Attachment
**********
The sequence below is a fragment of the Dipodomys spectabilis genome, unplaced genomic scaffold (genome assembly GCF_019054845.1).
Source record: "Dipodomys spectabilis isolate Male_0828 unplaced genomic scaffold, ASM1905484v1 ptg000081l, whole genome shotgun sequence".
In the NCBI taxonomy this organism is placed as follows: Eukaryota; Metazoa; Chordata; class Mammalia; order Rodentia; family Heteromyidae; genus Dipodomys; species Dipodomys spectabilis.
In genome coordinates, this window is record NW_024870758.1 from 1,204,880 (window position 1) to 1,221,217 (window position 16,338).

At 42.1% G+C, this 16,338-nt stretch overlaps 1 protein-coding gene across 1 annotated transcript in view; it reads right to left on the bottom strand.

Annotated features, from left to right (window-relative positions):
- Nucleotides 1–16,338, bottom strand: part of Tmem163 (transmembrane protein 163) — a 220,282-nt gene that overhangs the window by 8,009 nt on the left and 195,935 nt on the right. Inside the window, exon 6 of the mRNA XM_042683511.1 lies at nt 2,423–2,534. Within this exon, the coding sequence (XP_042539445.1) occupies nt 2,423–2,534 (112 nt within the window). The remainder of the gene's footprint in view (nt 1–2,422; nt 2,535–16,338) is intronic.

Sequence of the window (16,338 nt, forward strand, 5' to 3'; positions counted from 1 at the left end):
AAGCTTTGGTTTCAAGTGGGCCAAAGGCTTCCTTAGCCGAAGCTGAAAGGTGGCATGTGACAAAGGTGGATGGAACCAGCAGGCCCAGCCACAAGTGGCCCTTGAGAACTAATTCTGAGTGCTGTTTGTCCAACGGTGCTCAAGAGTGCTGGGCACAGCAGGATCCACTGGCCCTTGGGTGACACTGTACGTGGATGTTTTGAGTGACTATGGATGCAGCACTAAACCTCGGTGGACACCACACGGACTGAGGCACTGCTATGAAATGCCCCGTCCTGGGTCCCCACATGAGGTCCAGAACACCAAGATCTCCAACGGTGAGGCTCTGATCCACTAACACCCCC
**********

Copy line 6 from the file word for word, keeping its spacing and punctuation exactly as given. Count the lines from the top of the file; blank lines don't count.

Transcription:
Annotated features, from left to right (window-relative positions):